A federal appeals court is hearing arguments on Wednesday in a case that could determine the availability of a medication used in a majority of abortions in the country.
A three-judge panel from the U.S. Court of Appeals for the Fifth Circuit is considering whether to uphold a preliminary ruling from a federal judge in Texas, who in April declared invalid the Food and Drug Administration’s 23-year-old approval of the pill, mifepristone.
Although the case is still in its early stages and any decision is likely to be appealed, it could ultimately have profound implications.
If the initial judge’s ruling is upheld, access to medication abortion would be upended in states where abortion is legal, not just in states where bans and restrictions are in force. The F.D.A.’s regulatory authority over other drugs could be challenged with other lawsuits, and pharmaceutical companies say that uncertainty about the F.D.A.’s role could chill drug development in the United States.
The arguments included whether the parties who brought the suit — a coalition of organizations and doctors who oppose abortion and do not prescribe the pill — could show they would suffer real harm if the medication continued to be available and whether they waited too long to challenge the approval of mifepristone, the first pill in a two-drug regimen.
The plaintiffs claim that mifepristone is unsafe and that the F.D.A. did not follow proper regulatory protocols in approving it in 2000 — contentions that the government strongly disputes, citing years of research and other support for the agency’s actions.
The panel, composed of two appointees by President Donald J. Trump, Judges James C. Ho and Cory T. Wilson, and a George W. Bush appointee, Judge Jennifer Walker Elrod, did not issue a decision at the hearing on Wednesday. That will come later, although there is no deadline for the court to decide. Any decision is likely to be appealed, first to the full appellate court and then to the Supreme Court.
In a preliminary ruling in April, Judge Matthew J. Kacsmaryk of the Northern District of Texas, a Trump appointee who is a longtime opponent of abortion, suspended the F.D.A.’s approval of the drug.
Central to the arguments on Wednesday will be whether the plaintiffs — four anti-abortion doctors and an umbrella group called the Alliance for Hippocratic Medicine — could show they would suffer actual injuries if access and approval of the pill remains unchanged. Lawyers call this requirement standing.
In a brief filed to the Fifth Circuit, the plaintiffs said that the F.D.A.’s continuing approval of mifepristone would force emergency room doctors who oppose abortion to treat patients who experience complications after taking mifepristone. The brief said that the situation would subject doctors to “enormous stress and pressure” and put them at odds with their religious beliefs.
The F.D.A. has vigorously disputed that the plaintiffs have suffered, or would suffer, real injury from the continued availability of the pill.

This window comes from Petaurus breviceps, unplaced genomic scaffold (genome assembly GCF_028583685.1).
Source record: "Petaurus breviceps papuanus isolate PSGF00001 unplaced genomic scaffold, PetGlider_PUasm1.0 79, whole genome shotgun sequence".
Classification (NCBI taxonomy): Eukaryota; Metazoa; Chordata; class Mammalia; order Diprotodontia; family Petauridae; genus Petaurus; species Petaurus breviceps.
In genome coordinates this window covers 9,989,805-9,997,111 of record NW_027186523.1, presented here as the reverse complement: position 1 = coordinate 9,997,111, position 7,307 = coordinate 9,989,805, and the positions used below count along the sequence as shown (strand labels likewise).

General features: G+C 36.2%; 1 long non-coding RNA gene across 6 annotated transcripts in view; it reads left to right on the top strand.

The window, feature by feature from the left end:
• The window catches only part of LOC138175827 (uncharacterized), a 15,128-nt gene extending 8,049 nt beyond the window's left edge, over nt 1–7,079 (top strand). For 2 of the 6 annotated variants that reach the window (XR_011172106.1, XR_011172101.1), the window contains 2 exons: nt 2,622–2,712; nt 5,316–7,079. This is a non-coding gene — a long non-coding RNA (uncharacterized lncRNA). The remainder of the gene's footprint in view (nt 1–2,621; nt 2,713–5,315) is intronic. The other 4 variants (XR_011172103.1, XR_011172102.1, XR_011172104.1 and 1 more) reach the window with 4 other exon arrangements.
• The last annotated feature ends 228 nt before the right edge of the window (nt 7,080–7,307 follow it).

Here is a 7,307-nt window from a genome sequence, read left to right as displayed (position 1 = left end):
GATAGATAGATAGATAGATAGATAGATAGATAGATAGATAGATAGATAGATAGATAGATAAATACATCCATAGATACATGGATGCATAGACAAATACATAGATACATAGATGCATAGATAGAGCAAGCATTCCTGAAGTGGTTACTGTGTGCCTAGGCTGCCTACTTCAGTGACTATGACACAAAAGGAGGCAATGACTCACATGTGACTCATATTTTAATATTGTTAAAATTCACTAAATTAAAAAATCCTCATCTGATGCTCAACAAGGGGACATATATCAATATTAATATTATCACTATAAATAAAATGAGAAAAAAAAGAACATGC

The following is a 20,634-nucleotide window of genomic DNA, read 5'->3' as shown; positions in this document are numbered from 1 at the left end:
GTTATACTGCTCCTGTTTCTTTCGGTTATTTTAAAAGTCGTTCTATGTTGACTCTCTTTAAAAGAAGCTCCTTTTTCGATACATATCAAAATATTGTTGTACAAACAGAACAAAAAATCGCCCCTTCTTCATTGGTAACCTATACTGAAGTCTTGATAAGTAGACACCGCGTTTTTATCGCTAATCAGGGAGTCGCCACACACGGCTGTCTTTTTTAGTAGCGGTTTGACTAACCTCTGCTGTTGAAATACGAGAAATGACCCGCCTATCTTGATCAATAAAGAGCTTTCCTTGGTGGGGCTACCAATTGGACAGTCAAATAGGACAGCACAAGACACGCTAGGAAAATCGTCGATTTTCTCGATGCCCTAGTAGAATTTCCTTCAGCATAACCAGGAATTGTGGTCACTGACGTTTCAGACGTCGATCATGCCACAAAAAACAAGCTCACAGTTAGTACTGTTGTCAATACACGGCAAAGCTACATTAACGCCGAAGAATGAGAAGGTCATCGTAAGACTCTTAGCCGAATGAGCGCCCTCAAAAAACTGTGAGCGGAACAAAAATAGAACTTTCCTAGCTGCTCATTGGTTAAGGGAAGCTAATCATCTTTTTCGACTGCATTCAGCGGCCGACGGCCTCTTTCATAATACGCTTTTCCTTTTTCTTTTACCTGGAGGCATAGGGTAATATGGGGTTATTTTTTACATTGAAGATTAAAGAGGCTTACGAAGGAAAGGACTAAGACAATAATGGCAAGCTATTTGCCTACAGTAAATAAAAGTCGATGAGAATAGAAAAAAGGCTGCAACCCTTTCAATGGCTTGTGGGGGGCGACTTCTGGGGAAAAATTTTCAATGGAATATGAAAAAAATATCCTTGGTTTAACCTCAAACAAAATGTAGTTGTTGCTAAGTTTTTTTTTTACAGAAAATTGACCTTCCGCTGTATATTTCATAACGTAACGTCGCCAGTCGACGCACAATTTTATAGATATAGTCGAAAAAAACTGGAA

The plaintiffs “neither take nor prescribe mifepristone,” lawyers for the F.D.A. wrote in their brief. And because many studies have shown that complications from medication abortion are rare, with less than 1 percent of patients needing hospitalization, there is little chance that anti-abortion doctors would encounter any patients needing treatment after taking abortion pills, the government has argued.
A lower-court order invalidating approval of the drug “would upend the status quo based on the court’s deeply misguided assessment of mifepristone’s safety,” the F.D.A.’s brief added. Mifepristone is also used to help patients who are experiencing miscarriages, so any decision in this case could affect miscarriage treatment as well.
Also in dispute is whether the plaintiffs can even challenge the approval process for a drug that has been on the market for 23 years.
The plaintiffs’ brief claimed that the F.D.A. unlawfully approved mifepristone in a flawed process that “put politics above women’s health” and then made “politically driven decisions to unlawfully push a dangerous regimen.”
The government strongly pushed back in its brief, saying, “F.D.A.’s actions were amply supported by a record developed over decades of safe and effective use of mifepristone in the United States and around the world.”
The agency also argued that the plaintiffs waited too long to bring their case.
“They did not sue until more than two decades after mifepristone’s approval,” the lawyers for the F.D.A. wrote.
More than a dozen medical associations filed friend-of-the-court briefs in support of the agency.
In one brief, medical associations questioned the reasoning behind a ruling by the federal judge in Texas, saying it relied on “pseudoscience and on speculation.”
Judge Kacsmaryk, they wrote, ignored “decades of unambiguous analysis supporting the use of mifepristone in miscarriage and abortion care.”